Injections and HIV in Rural Zimbabwe
By Nikhil, Journals Correspondent
Feb 22, 2005, 21:44
Of the 40 million people worldwide with HIV, 30 million live in the developing world. By far the worst hit region is sub-Saharan Africa, where nearly four million children have lost one or both parents to HIV/AIDS since 2000. Is heterosexual transmission the driving force behind the HIV epidemic in sub-Saharan Africa? In a controversial debate, some researchers have suggested that other factors such as unsafe medical injection practices may also be to blame, and that by overlooking, and even suppressing, analysis of this possible route of transmission, the current focus on preventing sexual transmission may be misguided. In this month's PLoS Medicine, Ben Lopman and colleagues argue that although it is right to criticize the lack of evidence on unsafe medical injection, field data are hard to collect. They note that in the only published study addressing this issue, Kiwanuka and colleagues found no link between unsafe injections and HIV spread in rural Uganda. In an effort to “inform the debate” further, Lopman and colleagues looked at the association between HIV and unsafe injection practices in rural Zimbabwe.
The team analyzed data from adults in Manicaland, a rural part of Zimbabwe, who were taking part in the Manicaland HIV/STD Prevention Study. In 1999 and 2000, eligible patients were tested for HIV and surveyed (86.7% were HIV negative at the start of the study), and were followed up three years later. The team collected survey data on injections in the patients, who were male and female adults aged 15 to 54 years old, and tested for an association between injection exposure and HIV infection. In 2002 and 2003, 505 of the men and 1,342 of the women, representing a 69.7% follow-up, were again interviewed and tested for HIV infection. Of these, 40% reported having had an injection or needle prick during the study period. A total of 67 patients developed HIV during the study; of these 13 (19%) said they had not had sex during the study period and 40 (60%) said they had not had an injection. The statistical analysis found no significant association between injections and HIV infection in men or women.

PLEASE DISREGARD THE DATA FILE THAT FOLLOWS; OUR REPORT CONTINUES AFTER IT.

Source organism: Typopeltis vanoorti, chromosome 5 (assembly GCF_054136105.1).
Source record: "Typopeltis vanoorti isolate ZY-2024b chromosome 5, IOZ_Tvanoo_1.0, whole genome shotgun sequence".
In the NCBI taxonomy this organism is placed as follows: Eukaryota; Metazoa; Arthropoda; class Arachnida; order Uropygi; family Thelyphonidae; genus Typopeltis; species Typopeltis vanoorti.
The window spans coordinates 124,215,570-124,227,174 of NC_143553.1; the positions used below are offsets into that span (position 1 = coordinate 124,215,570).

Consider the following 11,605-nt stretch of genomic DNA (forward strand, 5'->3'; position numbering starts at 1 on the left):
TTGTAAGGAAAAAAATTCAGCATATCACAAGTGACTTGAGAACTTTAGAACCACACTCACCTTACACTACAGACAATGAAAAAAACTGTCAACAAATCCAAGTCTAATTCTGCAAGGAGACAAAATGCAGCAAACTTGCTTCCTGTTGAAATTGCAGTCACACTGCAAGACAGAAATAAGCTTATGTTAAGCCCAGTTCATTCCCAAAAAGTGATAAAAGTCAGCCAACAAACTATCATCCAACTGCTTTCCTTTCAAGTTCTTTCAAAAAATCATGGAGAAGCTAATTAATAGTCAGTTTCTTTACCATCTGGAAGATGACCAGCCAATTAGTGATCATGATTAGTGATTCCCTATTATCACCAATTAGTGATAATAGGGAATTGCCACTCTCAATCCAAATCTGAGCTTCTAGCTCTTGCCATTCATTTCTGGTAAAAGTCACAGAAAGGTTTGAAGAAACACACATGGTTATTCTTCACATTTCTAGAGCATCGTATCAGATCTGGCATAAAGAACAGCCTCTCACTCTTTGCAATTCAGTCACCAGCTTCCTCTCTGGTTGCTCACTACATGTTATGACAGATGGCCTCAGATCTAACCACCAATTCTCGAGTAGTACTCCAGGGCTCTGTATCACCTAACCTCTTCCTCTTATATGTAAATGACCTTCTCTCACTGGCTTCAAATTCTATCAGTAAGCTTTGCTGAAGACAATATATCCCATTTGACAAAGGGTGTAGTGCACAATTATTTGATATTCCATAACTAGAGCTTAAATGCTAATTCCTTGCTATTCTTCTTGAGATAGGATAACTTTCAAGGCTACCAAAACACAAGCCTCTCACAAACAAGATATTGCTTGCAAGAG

Patients who had HIV when the study began did not have higher rates of injections. Instead, injections were highly associated with childbirth and pregnancy. But since HIV–positive women have reduced fertility, a reduction in the use of maternal services may partially explain why injections were not more common in these HIV-positive patients. In this study, the strongest predictor of HIV infection was symptoms of sexually transmitted disease.
Despite problems of recall bias and under-reporting of sexual activity—a particularly difficult problem in studies in Africa—sexual behavior is consistently linked with HIV incidence. Where does this leave the debate over injections in Africa? Certainly, for this community, they do not seem to be a major source of HIV infection, and local policy-makers would therefore do best to concentrate on the prevention of sexually transmitted infections.
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